Ocwen points out that specific performance is not itself a cause of action, but, rather, a remedy for breach of contract. Golden West Baseball Co. v. City of Anaheim, 25 Cal. App. 4th 11, 49 (1994). Although Ocwen is correct, the Court finds it unnecessary to dismiss the specific performance claim on this technical ground.

2. Injunctive Relief

Ocwen argues that Plaintiff's injunctive relief claim fails because it is premised on the breach of contract and specific performance claims, which also fail. However, as discussed above, the Court finds that Plaintiff has stated claims for breach of contract and specific performance.

The Court discusses Plaintiff's right to injunctive relief in greater detail in Section II.B., infra.

3. Wrongful Foreclosure & Unfair Business Practices

The caption page of the FAC lists a claim for wrongful foreclosure. However, the body of the FAC does not include a claim for "wrongful foreclosure."

Paragraphs 22 and 23 of the FAC, under the "Injunctive Relief" heading, refer to violations of Cal. Bus. & Prof. Code § 17200. (FAC ¶¶ 22, 23.) However, the caption page does not list a separate claim under § 17200, and the body of the FAC lacks a separate cause of action under § 17200.

To the extent Plaintiff means to assert claims for wrongful foreclosure and violation of Cal. Bus. & Prof. Code § 17200, the Court dismisses those claims without prejudice for failure to clearly assert the claims and allege facts supporting the claims.

4. Attorney's Fees and Sanctions

The caption page lists a claim for "legal fees and sanctions." Paragraphs 12 and 13 of the FAC allege that Ocwen should pay legal fees, costs, and sanctions, because Plaintiff's counsel has spent numerous hours meeting and conferring regarding the issues in this lawsuit. The Prayer for Relief also requests "legal fees and sanctions" in the amount of $180,000.00.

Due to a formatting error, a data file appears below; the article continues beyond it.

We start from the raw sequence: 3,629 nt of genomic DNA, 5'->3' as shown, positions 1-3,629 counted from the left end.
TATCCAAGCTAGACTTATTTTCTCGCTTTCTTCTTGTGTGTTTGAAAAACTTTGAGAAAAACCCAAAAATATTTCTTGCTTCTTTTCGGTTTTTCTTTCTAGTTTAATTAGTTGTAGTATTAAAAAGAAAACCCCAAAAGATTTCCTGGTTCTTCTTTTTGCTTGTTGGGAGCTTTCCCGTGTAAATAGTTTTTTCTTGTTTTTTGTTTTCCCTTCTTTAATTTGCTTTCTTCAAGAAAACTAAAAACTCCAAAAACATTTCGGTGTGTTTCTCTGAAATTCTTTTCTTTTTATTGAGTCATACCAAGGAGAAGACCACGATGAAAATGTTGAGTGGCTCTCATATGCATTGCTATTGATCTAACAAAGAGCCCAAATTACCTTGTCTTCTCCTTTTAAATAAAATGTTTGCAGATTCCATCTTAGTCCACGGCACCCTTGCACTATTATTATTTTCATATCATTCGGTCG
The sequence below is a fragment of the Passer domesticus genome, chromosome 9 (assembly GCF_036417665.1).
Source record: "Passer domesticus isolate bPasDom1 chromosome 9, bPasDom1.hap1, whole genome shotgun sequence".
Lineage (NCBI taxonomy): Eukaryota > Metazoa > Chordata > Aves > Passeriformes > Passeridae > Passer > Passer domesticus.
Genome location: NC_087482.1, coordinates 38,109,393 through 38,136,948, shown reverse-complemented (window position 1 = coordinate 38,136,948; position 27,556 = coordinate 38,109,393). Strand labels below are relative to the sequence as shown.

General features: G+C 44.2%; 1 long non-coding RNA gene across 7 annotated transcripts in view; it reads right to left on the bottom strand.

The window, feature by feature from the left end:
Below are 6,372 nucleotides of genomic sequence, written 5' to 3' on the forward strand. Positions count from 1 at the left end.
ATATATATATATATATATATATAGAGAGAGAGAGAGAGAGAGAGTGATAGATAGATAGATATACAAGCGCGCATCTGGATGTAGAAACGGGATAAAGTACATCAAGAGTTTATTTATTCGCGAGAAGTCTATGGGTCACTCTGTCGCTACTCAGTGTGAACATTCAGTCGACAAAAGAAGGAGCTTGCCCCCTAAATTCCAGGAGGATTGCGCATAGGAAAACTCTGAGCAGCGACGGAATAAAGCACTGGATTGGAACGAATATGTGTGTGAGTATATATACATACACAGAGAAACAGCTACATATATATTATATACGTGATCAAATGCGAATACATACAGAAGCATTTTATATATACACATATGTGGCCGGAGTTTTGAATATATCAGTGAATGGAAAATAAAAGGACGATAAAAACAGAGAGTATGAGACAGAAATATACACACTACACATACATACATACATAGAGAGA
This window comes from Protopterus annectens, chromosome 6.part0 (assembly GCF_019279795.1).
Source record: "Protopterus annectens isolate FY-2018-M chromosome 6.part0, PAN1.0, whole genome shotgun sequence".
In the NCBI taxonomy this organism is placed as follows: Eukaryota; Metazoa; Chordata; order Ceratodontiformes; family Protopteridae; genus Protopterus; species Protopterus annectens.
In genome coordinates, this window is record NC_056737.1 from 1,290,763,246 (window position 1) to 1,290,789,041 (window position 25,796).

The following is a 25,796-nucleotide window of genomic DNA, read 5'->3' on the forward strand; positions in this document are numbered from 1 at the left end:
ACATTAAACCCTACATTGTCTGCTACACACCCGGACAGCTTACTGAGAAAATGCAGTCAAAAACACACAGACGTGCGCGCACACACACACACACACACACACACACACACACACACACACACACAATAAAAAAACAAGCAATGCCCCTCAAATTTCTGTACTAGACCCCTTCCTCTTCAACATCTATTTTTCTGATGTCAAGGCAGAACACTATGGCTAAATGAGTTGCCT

Generally, breach of contract damages do not include attorney's fees. Under Cal. Civ. Code § 1717, attorney's fees are recoverable by the prevailing party on a contract claim where the contract specifically provides for such relief. Under California law, unless authorized by statute or agreement, attorney's fees ordinarily are not recoverable as costs. Reynolds Metals Co. v. Alperson, 25 Cal. 3d 124, 128 (1979).

Plaintiff has not identified a contractual term or statute that provides for the recovery of attorney's fees in this case. Nor has Plaintiff identified the legal authority for awarding "sanctions." Therefore, the Court dismisses Plaintiff's claim for "legal fees and sanctions." The Court strikes Paragraphs 12 and 13 of the FAC as well as item 7 in the Prayer for Relief.

B. Motion for Preliminary Injunction

Plaintiff seeks a preliminary injunction enjoining Ocwen from taking any further action

to foreclose on the Property. Plaintiff also asks the Court to order Ocwen to pay the legal fees incurred by Plaintiff to date. For the reasons discussed above, Plaintiff has not shown that she is entitled to attorney's fees. Therefore, the Court denies Plaintiff's request for attorney's fees. However, the Court will grant a preliminary injunction enjoining Ocwen from taking any further action to foreclose on the Property.

To prevail on a motion for a preliminary injunction, the moving party must establish (1) that he is likely to succeed on the merits; (2) that he is likely to suffer irreparable harm in the absence of preliminary relief; (3) that the balance of equities tips in his favor; and (4) that an injunction is in the public interest. Winter v. Natural Res. Defense Council, Inc., 555 U.S. 7, 20 (2008). The Ninth Circuit has also articulated an alternate formulation of the Winter test under which "'serious questions going to the merits' and a balance of hardships that tips sharply towards the plaintiff can support issuance of a preliminary injunction, so long as the plaintiff also shows that there is a likelihood of irreparable injury and that the injunction is in the public interest." Farris v. Seabrook, 677 F.3d 848, 864 (9th Cir. 2012) (quoting Alliance for the Wild Rockies v. Cottrell, 632 F.3d 1127, 1135 (9th Cir. 2011))